Data classification for governance: An approach to data protection and compliance

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In my last post, I discussed the growing pool of regulations (both in the US and globally) that mandate protection of personal or private data. In the post, I raised a question about the degree to which we need to manage data asset metadata. Yes, I know I didn’t call it that last time, but if you're talking about characteristics associated with the data sensitivity attributes of a data asset – and the corresponding requirements for observing defined data policies (and consequently regulatory compliance) – you're referring to “data about the data.”

Note that this is different from the typical “structural” metadata that describes the names, lengths and types of structured data assets. In this case, I'm referring to qualitative information about the data asset, such as:

  • The data owner and the data creator.
  • The date of creation or acquisition.
  • The size of the data asset.
  • The number of records (if it's a structured object).
  • And, importantly, characterization of the classification in terms of data sensitivity.

What is data sensitivity?

Since we're talking about regulatory compliance (and data privacy regulations like GDPR or CCPA), the obvious class of sensitivity is private individual or personal data. And as I pointed out last time, even though the pool of regulations is intended to prevent exposure of “personal information,” the definitions of personal information (and consequently, the policies for protection and management) may differ from one regulation to the next. That means you need to specify a classification scheme indicating the type of sensitive data according to the terms of each regulation.

For example, according to CCPA an individual’s social security number is considered personal data. But it's referred to as one of the 18 HIPAA-defined identifiers as “protected health information” (PHI). On the other hand, “education information” is listed as a type of personal information by CCPA – but it's not listed as one of the 18 HIPAA PHI identifiers. This means that a data asset containing individual social security numbers would be classified as CCPA-personal and HIPAA-PHI. But a data asset containing an individual’s college degree information would be CCPA-personal but not HIPAA-PHI. Compliance is then based on the defined policies associated with the different classifications.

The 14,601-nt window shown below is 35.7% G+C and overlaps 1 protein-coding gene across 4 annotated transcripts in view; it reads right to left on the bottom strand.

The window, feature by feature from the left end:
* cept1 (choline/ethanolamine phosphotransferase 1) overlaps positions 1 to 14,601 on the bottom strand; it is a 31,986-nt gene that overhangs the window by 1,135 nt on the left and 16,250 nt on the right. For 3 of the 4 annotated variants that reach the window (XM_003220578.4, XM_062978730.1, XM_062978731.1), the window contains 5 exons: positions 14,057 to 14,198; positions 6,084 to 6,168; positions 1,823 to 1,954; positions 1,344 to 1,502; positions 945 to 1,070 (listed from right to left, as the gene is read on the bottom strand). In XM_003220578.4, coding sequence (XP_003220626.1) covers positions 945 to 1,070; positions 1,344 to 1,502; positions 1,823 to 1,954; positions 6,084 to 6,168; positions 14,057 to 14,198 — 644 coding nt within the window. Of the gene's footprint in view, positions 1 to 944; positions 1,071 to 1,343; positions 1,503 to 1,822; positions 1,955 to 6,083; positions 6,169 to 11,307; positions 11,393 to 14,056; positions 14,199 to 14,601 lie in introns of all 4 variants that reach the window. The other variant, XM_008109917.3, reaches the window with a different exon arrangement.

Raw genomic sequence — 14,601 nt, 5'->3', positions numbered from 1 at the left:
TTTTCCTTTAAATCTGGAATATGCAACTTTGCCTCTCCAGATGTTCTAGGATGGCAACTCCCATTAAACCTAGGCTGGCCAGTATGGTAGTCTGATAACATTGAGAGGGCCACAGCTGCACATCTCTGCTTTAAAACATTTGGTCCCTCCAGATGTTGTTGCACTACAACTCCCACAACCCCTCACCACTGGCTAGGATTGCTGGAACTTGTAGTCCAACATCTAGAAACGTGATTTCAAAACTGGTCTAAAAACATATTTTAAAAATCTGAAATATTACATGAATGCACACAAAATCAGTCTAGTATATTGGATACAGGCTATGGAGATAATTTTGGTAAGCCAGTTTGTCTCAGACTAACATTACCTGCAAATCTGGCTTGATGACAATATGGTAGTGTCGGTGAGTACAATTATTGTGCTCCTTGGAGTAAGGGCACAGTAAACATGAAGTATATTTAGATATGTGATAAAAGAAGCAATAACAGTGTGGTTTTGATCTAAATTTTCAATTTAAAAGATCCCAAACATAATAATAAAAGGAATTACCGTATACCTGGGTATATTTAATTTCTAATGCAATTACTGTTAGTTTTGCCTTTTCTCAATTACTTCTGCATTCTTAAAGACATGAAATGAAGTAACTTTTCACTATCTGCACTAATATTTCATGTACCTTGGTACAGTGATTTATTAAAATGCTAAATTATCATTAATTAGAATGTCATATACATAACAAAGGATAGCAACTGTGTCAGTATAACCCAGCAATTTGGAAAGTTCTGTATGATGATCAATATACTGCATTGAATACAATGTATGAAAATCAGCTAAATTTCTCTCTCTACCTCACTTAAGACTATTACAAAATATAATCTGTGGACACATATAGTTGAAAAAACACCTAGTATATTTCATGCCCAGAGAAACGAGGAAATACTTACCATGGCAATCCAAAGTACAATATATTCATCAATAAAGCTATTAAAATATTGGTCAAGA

Chief data officers: Consider all types of data that need protection

Once you decide to institute methods to protect against unauthorized access to personal data, why not consider other types of data that should be protected from exposure? Examples include trade secrets, intellectual property, employment information and government classified documents. These high-level classes of data are ripe for assignments to taxonomies that define the level of sensitivity to the business and in relation to corporate data protection policies. That's aside from those that are directed by regulatory compliance. Alternatively, there may be other aspects of different types of regulations with implied data policies for data handling, data retention or data disposition that also need to be folded into the classification taxonomy.

The implication is four-fold and falls under the realm of the chief data officer:

  • First, the CDO is responsible for motivating specification of a data classification taxonomy that lists all classes of data sensitivity and shows how those classifications are associated with defined data protection policies.
  • Second, the CDO should institute appropriate processes and technologies for data assessment and classification. This most likely consists of a process for scanning the contents of each data asset and inferring the data policy dependencies inherent in each.
  • Third, the CDO must ensure that there's a data catalog designed to capture all of this information and enable search and delivery of the information to both people and automated agents.
  • Fourth, it's up to the CDO to make sure there's a process for using technology to automatically validate compliance with different data policies in relation to each data asset – as well as documentation for auditing and reporting.

In essence, regulatory compliance and data protection are great motivators for some critical aspects of data governance. It's beneficial when organizations and their CDOs take on responsibility for instituting the right types of procedures for managing the growing pool of data policies.

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About Author

David Loshin

President, Knowledge Integrity, Inc.

David Loshin, president of Knowledge Integrity, Inc., is a recognized thought leader and expert consultant in the areas of data quality, master data management and business intelligence. David is a prolific author regarding data management best practices, via the expert channel at b-eye-network.com and numerous books, white papers, and web seminars on a variety of data management best practices. His book, Business Intelligence: The Savvy Manager’s Guide (June 2003) has been hailed as a resource allowing readers to “gain an understanding of business intelligence, business management disciplines, data warehousing and how all of the pieces work together.” His book, Master Data Management, has been endorsed by data management industry leaders, and his valuable MDM insights can be reviewed at mdmbook.com . David is also the author of The Practitioner’s Guide to Data Quality Improvement. He can be reached at loshin@knowledge-integrity.com.

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